transition looking like a star.
Throughout his teens Harry has been a mainstay of the Hart family's Stampede
Wrestling promotion. Run by Stu Hart, Calgary-based Stampede Wrestling was a
Western Canadian institution from the 1940s to the late '80s, spawning some
of the biggest names in the business, and gaining notoriety around the
world. In 1990 the promotion closed its doors, unable to compete with the
big-budget flash of the WWE (then called the WWF). Stampede's top talents,
including Bret "The Hitman" Hart and Davey Boy Smith, went on to be massive
stars in the WWF.
In 1999 the Hart family resurrected Stampede Wrestling and Harry was on board
almost from the start. But it's been a tough slog. Long gone are the pre-WWF
days when Stampede Wrestling had television exposure and drew in thousands
of fans in arenas across Western Canada each week. Now, the promotion
generally runs once every second week in legion halls and a crowd of 250
fans is considered a big success.
Harry's about to say goodbye to all of that. He's wrestling his last Stampede
Wrestling match on May 12, in Cochrane's Spray Lakes Arena, and on June 5th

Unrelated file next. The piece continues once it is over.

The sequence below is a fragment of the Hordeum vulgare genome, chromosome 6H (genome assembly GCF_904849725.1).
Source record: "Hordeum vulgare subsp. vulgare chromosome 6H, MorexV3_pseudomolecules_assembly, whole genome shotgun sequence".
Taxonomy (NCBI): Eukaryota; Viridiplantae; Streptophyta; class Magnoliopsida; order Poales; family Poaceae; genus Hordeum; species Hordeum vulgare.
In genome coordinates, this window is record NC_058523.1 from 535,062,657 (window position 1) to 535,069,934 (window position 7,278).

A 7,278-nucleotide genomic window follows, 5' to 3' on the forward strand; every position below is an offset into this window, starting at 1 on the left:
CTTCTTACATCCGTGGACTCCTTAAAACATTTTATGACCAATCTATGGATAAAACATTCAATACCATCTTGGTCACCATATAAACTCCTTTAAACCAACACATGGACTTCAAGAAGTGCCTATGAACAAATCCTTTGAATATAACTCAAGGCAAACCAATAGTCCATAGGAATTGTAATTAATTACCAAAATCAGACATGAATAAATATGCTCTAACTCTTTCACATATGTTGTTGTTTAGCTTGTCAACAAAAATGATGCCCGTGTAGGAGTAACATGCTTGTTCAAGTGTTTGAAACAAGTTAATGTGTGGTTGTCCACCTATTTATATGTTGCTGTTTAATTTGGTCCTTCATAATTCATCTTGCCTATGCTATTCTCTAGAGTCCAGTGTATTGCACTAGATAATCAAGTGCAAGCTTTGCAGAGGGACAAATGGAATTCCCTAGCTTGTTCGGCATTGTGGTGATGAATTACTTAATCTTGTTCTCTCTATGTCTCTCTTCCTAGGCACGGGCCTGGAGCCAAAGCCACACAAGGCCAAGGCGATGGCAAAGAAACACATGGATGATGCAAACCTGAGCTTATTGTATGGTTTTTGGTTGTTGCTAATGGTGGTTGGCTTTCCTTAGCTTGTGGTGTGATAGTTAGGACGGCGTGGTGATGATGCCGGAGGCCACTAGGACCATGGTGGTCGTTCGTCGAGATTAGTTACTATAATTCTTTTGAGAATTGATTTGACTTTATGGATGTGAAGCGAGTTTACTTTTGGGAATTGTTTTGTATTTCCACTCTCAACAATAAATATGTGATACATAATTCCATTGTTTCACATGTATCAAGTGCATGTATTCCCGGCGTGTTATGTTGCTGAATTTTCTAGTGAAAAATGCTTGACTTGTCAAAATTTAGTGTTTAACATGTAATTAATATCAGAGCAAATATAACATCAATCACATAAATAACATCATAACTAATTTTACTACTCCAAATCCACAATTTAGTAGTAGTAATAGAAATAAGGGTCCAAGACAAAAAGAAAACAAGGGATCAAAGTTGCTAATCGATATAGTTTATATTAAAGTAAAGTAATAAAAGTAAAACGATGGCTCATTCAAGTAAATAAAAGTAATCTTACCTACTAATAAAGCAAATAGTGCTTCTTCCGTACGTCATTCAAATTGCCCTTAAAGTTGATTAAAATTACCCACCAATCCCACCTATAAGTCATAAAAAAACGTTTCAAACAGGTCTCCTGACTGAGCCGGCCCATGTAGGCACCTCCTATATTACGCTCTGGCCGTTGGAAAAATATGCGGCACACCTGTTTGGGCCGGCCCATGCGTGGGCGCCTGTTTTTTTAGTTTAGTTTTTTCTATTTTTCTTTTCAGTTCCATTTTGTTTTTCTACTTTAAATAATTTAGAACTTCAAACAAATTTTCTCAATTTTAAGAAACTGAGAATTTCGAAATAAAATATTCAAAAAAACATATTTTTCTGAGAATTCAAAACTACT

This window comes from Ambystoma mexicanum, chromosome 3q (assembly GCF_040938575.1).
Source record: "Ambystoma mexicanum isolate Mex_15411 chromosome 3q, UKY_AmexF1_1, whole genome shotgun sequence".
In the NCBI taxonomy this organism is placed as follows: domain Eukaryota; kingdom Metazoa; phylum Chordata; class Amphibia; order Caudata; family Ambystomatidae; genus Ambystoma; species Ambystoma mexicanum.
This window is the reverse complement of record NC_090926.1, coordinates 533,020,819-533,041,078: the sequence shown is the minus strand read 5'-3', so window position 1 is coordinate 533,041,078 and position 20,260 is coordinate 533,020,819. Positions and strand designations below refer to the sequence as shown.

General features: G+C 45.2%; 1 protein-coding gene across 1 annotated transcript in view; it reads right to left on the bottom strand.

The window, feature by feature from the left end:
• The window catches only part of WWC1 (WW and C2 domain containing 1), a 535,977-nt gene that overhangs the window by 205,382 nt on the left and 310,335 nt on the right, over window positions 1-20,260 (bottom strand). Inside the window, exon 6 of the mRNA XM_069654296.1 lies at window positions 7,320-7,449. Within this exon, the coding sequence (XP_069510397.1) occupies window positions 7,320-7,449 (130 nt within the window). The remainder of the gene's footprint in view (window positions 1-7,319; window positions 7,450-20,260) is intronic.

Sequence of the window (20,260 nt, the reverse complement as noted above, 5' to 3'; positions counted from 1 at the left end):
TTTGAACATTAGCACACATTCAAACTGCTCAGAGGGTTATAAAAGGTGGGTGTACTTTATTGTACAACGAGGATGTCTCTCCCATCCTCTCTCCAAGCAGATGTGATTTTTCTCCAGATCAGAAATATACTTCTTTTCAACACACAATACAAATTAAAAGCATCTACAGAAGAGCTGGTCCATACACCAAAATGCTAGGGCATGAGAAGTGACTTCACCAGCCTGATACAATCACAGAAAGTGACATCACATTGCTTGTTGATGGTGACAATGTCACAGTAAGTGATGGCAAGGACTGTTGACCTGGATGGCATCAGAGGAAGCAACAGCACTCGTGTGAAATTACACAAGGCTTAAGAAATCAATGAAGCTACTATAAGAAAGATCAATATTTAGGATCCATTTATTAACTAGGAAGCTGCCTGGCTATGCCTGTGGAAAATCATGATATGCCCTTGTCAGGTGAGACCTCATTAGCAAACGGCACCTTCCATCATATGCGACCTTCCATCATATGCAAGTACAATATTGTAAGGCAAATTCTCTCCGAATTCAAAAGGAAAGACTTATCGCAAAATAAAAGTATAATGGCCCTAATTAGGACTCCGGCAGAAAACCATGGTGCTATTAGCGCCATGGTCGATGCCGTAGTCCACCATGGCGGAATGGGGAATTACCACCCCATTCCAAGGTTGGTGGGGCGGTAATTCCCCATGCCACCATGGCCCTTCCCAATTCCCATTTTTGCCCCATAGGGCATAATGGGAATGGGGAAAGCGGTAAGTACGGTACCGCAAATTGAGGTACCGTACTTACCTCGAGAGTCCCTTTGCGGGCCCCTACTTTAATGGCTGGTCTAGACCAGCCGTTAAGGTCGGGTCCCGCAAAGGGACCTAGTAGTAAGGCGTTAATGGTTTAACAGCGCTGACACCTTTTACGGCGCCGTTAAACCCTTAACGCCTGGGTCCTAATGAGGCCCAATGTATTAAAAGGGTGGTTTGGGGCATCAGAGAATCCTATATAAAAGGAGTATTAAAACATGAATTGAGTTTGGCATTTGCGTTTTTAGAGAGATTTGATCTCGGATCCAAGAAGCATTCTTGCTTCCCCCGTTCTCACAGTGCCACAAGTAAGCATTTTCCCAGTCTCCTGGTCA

the son of the British Bulldog is set to make his debut on the WWE's Monday
Night Raw program, seen in over 100 countries.
Harry's a polite kid and there's not a trace of arrogance in his demeanour,
but rather unwavering determination when he states that he always knew the
day was coming when he'd make the big time. "I could have signed the day
after high school," he says. "(The WWE) told me, 'You've got a job here.'
But I didn't want to sign then. I had an opportunity to wrestle in Japan,
like my father did 20 odd years ago, and that was a dream of mine. I said,
'If I go to Japan and come back to you guys in a few years, will I be
burning a bridge?' They said no. . . . So I've been to Japan and I've been
to Europe and I've become a better, more seasoned wrestler. I feel like I've